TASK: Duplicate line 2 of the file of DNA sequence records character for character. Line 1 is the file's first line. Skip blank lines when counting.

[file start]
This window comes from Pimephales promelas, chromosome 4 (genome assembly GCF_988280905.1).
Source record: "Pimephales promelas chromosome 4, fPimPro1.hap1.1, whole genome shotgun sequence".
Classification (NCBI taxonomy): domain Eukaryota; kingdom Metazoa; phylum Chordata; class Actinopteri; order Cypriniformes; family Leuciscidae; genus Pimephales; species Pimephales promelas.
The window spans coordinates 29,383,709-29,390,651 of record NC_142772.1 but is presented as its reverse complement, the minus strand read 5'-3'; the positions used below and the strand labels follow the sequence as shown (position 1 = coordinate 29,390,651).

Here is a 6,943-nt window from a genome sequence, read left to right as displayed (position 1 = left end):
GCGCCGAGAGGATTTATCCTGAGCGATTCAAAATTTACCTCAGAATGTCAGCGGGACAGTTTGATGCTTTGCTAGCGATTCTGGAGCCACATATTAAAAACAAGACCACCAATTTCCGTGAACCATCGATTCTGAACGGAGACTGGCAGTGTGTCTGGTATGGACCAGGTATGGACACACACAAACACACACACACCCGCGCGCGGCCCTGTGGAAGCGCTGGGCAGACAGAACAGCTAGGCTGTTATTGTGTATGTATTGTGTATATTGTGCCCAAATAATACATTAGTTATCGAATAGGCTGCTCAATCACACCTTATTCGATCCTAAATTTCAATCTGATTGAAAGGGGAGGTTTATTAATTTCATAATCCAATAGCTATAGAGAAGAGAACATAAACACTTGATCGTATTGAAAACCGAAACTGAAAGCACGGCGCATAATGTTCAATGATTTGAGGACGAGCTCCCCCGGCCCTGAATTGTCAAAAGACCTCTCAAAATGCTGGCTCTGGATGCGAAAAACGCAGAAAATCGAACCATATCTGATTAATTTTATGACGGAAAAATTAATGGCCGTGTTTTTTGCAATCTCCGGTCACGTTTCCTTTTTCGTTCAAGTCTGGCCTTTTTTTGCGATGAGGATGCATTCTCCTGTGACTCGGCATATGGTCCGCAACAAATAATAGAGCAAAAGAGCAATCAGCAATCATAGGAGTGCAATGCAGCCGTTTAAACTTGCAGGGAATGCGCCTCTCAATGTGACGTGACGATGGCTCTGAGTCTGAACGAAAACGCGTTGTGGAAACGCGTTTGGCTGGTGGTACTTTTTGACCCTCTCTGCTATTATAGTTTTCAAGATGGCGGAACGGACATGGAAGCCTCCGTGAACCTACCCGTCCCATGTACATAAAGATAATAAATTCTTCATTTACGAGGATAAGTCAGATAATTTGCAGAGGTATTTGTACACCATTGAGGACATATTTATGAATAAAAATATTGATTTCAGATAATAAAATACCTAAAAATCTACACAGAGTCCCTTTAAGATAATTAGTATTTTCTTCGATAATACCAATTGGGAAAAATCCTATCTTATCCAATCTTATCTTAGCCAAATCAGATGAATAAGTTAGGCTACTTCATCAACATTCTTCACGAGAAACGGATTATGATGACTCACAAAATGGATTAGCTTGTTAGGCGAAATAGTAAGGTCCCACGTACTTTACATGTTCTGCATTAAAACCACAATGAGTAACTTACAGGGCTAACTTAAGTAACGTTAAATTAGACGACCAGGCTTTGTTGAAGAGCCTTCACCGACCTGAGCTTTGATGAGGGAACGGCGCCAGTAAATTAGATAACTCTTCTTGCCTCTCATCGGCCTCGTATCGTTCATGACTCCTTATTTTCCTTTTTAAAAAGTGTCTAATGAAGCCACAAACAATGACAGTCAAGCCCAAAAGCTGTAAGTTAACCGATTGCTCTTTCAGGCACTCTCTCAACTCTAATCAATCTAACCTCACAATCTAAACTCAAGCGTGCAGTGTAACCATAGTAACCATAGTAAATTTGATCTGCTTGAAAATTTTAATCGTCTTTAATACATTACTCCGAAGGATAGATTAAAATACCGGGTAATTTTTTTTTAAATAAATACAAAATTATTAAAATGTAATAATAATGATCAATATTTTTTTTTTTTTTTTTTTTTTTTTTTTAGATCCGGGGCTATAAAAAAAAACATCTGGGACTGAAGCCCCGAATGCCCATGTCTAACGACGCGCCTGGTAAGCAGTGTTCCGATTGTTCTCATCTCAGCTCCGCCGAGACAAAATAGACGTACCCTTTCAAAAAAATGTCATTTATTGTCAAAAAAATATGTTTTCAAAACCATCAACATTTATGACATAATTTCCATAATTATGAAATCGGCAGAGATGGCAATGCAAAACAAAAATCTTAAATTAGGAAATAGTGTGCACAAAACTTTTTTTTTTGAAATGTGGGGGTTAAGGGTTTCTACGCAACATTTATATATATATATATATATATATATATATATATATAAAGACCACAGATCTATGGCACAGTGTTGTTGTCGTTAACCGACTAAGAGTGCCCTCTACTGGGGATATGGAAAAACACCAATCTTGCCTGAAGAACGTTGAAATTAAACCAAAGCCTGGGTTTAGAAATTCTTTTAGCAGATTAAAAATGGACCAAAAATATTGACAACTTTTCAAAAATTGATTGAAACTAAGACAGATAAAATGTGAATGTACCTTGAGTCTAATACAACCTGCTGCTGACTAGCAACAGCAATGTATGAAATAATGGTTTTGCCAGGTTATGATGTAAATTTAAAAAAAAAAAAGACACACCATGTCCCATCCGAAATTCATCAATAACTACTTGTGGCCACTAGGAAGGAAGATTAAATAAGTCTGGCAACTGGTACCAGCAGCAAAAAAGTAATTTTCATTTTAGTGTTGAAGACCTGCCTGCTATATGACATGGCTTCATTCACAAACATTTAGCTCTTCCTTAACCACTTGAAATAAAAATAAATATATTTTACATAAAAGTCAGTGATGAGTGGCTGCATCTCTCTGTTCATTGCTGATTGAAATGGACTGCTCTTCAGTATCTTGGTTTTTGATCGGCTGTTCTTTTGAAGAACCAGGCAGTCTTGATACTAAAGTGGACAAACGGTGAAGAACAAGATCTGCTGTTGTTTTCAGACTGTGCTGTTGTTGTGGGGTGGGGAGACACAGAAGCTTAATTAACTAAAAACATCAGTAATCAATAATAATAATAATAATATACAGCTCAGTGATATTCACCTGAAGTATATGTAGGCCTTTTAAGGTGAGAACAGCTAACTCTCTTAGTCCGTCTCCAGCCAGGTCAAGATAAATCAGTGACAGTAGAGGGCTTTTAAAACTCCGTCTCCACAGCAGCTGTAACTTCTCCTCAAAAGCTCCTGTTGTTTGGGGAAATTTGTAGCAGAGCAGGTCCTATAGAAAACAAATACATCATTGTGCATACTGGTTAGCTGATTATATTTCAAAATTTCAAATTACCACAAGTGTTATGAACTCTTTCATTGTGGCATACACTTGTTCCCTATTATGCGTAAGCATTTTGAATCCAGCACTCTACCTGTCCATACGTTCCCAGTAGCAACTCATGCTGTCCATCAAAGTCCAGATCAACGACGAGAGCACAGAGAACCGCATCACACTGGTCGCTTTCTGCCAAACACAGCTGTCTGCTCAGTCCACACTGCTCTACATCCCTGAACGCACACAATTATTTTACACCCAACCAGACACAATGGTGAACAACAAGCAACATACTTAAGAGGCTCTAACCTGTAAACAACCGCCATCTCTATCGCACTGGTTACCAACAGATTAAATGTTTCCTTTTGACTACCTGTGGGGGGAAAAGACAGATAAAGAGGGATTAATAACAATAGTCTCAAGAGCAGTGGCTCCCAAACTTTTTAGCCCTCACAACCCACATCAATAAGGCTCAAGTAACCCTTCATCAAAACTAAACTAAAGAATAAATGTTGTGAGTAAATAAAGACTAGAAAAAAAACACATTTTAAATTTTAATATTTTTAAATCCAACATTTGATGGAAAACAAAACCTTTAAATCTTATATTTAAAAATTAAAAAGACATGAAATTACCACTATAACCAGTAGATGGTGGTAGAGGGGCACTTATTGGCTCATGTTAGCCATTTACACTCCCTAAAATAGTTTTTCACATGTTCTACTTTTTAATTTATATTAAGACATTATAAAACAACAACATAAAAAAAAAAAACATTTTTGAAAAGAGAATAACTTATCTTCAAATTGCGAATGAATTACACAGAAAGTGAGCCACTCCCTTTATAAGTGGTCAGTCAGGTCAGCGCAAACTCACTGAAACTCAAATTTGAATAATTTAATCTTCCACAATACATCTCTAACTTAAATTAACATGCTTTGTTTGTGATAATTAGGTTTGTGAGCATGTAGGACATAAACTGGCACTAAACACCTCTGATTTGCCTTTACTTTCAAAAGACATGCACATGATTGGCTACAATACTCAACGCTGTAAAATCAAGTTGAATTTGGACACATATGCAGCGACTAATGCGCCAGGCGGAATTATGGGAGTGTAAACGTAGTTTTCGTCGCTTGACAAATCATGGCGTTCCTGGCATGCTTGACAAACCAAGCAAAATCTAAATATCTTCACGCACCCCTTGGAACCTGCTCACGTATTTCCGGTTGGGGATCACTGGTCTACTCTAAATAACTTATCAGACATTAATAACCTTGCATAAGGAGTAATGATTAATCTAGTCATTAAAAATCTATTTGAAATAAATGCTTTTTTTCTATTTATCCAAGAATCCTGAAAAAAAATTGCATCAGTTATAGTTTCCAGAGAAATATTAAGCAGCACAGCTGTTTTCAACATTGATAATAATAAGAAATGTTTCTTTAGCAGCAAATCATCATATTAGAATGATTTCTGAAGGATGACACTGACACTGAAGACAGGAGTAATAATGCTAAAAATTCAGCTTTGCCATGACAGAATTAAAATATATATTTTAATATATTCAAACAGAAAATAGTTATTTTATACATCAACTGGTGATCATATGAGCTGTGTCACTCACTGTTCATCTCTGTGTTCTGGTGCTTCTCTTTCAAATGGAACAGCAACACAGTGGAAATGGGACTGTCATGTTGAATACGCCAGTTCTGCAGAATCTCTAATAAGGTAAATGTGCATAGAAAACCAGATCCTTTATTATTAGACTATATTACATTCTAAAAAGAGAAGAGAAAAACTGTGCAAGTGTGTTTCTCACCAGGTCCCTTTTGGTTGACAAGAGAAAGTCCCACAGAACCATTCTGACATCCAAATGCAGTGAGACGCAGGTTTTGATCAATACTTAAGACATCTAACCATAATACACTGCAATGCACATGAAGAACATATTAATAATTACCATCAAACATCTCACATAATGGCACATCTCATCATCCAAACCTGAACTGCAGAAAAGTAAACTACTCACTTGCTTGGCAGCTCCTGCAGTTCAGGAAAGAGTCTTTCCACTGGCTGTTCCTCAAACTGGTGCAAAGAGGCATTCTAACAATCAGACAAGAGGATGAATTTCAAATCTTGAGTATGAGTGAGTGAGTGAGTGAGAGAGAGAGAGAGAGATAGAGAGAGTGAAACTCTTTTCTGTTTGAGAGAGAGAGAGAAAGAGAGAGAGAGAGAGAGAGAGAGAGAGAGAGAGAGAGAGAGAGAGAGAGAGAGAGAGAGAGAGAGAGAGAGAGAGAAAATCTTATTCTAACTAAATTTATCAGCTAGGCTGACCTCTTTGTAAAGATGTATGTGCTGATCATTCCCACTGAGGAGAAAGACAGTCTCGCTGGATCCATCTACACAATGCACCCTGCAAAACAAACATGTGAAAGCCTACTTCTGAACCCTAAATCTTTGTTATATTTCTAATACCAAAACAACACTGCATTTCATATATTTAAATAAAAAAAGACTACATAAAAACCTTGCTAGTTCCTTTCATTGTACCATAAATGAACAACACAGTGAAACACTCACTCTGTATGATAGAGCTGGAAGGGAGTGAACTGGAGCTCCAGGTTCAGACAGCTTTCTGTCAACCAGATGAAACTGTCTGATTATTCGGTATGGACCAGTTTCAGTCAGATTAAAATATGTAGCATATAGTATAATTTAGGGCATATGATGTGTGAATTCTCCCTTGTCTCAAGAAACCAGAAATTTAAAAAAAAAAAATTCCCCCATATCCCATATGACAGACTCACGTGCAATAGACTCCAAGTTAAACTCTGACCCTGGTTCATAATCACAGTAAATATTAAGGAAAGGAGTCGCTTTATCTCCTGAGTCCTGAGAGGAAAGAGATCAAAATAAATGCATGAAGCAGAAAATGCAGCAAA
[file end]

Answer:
Source record: "Pimephales promelas chromosome 4, fPimPro1.hap1.1, whole genome shotgun sequence".